The Environmental Surveys involve visual inspection of the rivers and floodplains to help identify environmental features that may be constraints or opportunities for the flood protection scheme, for example the plants and animals on or near to where we might construct flood protection measures.
There are a number of environmental designations and sensitive features in the Grangemouth area that mean we need to carry out a statutory Environmental Impact Assessment (EIA) during the development of the scheme design, and to work out ways in which we can mitigate the impacts of construction work.
The Firth of Forth has three separate environmental designations:
There are also other nature conservation sites, heritage designations, and an area of Townscape Value present, and the potential risks of encountering protected species, invasive species, buried archaeology, and for the construction works to disturb the local communities and businesses.
Therefore, a series of environmental surveys are planned as detailed below:
A series of bird surveys at the Forth Estuary between Dunmore and Blackness has been carried out to assess the potential effects of the flood defence scheme on their habitat. Much of the survey area forms part of Firth of Forth, which supports a variety of species populations of European importance during the migratory and wintering periods. The wintering bird and breeding bird surveys commenced in August 2015 following agreement on the scope with Scottish Natural Heritage and was completed in August 2017. The information received from this survey has provided critical information on the location and behaviour of birds within the survey area.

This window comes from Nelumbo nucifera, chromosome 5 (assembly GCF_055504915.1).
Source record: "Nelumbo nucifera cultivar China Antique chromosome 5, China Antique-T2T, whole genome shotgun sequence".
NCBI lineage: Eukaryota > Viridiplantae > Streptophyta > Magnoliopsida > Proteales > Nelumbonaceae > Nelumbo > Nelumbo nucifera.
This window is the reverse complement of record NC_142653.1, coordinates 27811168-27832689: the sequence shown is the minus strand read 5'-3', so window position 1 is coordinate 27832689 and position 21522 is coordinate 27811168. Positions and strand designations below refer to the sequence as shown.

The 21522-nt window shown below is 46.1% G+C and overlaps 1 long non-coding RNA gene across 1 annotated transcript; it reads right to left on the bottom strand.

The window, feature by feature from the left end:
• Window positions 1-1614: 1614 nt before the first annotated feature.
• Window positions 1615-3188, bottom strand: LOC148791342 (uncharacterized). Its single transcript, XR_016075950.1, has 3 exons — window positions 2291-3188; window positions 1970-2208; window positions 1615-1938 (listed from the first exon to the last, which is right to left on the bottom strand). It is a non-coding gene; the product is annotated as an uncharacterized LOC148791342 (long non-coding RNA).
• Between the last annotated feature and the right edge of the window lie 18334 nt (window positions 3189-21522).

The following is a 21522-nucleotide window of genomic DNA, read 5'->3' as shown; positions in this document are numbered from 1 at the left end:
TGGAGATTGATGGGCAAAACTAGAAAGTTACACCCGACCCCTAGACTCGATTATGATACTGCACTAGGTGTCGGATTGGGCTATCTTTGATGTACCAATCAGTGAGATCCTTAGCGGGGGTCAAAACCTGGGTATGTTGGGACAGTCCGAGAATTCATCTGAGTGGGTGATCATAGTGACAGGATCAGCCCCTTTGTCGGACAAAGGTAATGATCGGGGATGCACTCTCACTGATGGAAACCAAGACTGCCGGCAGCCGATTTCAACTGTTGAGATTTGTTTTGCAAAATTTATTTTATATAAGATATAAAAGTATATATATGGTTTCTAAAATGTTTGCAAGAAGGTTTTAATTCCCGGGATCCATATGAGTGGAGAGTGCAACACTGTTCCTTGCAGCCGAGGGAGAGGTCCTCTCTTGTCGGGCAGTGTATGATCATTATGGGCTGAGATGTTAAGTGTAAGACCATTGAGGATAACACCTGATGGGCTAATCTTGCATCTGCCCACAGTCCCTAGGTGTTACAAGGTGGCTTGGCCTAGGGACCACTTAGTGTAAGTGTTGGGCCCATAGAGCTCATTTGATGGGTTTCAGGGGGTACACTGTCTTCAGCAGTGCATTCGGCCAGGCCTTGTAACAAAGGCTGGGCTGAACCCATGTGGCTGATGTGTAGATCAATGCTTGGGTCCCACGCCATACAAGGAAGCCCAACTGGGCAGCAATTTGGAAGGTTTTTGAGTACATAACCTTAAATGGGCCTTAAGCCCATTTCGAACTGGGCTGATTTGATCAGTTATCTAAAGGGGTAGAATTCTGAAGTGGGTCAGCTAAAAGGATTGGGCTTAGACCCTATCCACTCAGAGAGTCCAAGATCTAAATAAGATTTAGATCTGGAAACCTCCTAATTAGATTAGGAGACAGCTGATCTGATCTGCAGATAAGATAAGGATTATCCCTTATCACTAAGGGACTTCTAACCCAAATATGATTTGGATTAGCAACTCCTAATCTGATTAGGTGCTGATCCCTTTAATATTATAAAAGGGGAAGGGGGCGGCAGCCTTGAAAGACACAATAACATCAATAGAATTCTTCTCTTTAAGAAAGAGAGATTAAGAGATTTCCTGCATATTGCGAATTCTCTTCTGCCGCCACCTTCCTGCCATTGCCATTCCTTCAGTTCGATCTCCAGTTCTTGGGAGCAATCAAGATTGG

Initial Ecological Surveys
Our first group of ecological surveys for the Flood Protection Scheme were completed between February and May 2016, in the area shown on the map . The covered features such as habitats, otters, water voles, badgers, invasive plants and habitat suitability for great crested newts.
Further Ecological Surveys
Further ecological surveys will be planned to provide more information on the protected, notable and rare species in the study area, or to provide more detail to / to update the initial surveys. These may include bats and trees and the protected, rare or notable species identified in the initial ecological surveys.
Fluvial geomorphological surveys have been undertaken on the River Carron, Grange Burn and River Avon to document, through mapping, the existing morphology (shape) of the channels and process of sediment transport, erosion and deposition that are ongoing within the channels. A geomorphological survey has also been undertaken along the Forth Estuary between Bo’ness Harbour and the Kincardine Bridge, again to identify the existing nature of the shoreline and its behaviour. This information will provide a baseline of the existing conditions and then feed into the design of the FPS to ensure that it works with natural processes and is sustainable.
Other Environmental Surveys
As the EIA studies progress, it is likely that other surveys will be completed to help inform the design the proposed scheme design and construction methods, and to identify opportunities for integrating further benefits. This work will also inform any environmental licences and consents required in agreement with the environmental regulators.
Such surveys may include landscape and visual amenity, geomorphology, archaeology and heritage, noise and vibration and traffic surveys.